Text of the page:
If Walls Could Talk: Writing Series Characters

M.H. Norris

Curating the All the Petty Myths anthology has been a unique experience. Along with getting some fun stories that I can’t wait to share with you all, and yes I promise we’ll be sharing them soon, I got to set together a project that’s been in the works for a number of years.

I’ve also gotten to do something that, as I writer, I haven’t really tried yet.

When I started developing Midnight, I honestly didn’t think Rosella’s story would develop the way it did. I thought it would be one of those projects I did because it was an idea I’d had for years, and then I would move on to the next project.

But somewhere in the process, James and I realized that Dr. Rosella Tassoni had the potential to carry her own series. As you all know, about six months or so ago, I announced that the anthology will feature the first story in her series.

I was talking with someone. They asked me how my writing was going. I mentioned that we are putting the finishing touches on my next story, then they asked me an interesting question I’m not sure I’ve been asked before.

“Do you get involved in the story?”

As a writer, I feel to an extent you almost have to. There have been times I’m writing, and the scene takes a turn from what I was thinking, and goes its own direction because that’s what the character wants to do.

I also mentioned, that since Rosella is a series character, I have to get inside her head more than other characters. Because the more and more we get into the story, the more I need to know to carry her longer into the series. There is nothing worse for a series of fiction than a character who is flat and doesn’t grow.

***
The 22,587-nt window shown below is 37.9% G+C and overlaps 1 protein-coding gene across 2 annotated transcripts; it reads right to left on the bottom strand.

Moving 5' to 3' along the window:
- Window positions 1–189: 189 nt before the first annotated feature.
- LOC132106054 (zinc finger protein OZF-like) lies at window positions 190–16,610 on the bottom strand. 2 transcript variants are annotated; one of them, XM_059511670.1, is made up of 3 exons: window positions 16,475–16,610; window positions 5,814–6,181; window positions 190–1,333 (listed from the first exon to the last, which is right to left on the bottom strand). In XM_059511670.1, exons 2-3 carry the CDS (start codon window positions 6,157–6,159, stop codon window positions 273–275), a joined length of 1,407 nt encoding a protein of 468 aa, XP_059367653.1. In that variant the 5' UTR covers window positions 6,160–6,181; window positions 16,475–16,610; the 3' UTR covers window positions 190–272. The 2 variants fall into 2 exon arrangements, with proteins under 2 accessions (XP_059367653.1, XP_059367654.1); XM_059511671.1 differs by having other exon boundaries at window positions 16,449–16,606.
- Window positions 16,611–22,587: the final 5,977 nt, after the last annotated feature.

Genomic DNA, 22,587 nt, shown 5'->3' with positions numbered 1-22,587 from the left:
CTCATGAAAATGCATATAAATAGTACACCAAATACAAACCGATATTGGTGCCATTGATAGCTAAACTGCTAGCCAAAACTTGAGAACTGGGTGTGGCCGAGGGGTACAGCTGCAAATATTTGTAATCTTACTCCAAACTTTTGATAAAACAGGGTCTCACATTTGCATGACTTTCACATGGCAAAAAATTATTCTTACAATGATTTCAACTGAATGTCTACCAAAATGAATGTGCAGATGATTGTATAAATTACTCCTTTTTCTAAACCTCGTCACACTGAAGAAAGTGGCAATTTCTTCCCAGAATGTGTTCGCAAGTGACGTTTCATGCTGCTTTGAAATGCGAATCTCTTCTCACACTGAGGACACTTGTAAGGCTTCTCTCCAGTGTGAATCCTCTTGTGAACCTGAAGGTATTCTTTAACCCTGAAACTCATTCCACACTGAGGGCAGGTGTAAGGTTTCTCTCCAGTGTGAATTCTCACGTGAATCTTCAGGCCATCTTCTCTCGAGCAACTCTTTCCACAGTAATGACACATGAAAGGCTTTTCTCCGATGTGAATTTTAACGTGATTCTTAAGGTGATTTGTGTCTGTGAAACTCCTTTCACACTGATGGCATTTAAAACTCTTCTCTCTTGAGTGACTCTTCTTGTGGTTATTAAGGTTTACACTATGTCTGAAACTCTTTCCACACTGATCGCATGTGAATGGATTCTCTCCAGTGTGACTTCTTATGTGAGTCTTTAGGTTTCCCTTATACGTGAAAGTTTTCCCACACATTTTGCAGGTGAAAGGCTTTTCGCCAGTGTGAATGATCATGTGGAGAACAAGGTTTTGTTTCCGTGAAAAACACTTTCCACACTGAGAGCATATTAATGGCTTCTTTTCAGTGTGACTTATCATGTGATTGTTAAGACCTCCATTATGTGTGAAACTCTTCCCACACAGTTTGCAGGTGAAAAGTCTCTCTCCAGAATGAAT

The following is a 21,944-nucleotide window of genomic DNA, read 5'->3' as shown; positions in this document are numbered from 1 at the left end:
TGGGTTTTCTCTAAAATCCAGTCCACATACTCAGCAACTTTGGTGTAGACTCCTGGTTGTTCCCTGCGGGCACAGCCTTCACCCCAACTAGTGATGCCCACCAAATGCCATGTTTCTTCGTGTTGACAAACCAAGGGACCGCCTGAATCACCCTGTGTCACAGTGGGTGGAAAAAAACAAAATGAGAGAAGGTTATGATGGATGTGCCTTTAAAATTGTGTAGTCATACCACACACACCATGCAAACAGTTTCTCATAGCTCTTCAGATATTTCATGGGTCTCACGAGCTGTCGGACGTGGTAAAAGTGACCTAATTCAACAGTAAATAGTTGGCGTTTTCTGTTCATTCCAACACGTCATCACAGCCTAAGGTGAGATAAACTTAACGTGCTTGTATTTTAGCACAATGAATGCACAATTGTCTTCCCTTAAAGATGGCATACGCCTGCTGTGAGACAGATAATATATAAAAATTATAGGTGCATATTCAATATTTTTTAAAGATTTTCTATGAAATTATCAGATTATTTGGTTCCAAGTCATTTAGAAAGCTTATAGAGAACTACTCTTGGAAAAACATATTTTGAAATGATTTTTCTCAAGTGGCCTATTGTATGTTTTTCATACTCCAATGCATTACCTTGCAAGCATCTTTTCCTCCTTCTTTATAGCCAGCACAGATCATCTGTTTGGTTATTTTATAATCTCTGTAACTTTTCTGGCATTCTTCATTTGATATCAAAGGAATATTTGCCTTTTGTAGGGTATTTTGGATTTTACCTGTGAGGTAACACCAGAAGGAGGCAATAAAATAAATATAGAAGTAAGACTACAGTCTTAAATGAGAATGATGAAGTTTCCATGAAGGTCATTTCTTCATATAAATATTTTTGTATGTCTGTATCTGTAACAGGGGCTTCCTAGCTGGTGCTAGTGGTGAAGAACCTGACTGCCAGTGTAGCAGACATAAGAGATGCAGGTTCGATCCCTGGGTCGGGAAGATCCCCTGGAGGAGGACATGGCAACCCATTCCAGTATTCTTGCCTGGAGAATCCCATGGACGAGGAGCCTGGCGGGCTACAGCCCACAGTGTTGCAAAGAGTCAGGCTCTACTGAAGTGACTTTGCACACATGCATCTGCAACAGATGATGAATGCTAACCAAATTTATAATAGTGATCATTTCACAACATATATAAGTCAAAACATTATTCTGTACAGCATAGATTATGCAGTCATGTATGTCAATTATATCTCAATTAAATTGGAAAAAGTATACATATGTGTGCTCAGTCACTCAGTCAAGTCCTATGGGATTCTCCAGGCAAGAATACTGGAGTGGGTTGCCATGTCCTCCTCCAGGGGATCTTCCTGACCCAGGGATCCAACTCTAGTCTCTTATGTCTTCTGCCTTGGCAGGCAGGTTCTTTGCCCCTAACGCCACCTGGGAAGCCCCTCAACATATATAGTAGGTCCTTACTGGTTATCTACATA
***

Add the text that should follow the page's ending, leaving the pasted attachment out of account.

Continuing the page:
In fact, as I finish Midnight, I’m beginning to draft her first full-length novel and that’s something I’m having to address. For both you, as readers, and me, as a writer, her story in the upcoming anthology was a chance for us to get to know her and who she is.

Now though, I have to take the information and the events of that story and go, “What now?”

That leads to something else I absolutely hate but see all too often in stories. A character goes through this story, and then proceeds to act as if nothing has happened and nothing has changed.


Just as we as people are shaped by circumstances and events in our lives, so are our characters.

Let me give you two examples.

We’ll start with TNT’s recently-renewed The Librarians. As most of you may know, the show just finished its third season and it was announced yesterday that they are getting a fourth season. But before the show, there were three TV movies feature Flynn Carson played by Noah Wyle.

For the first season, Flynn is in less than half the episodes; in the second, he’s in a few more; this past season he’s in seven out of ten.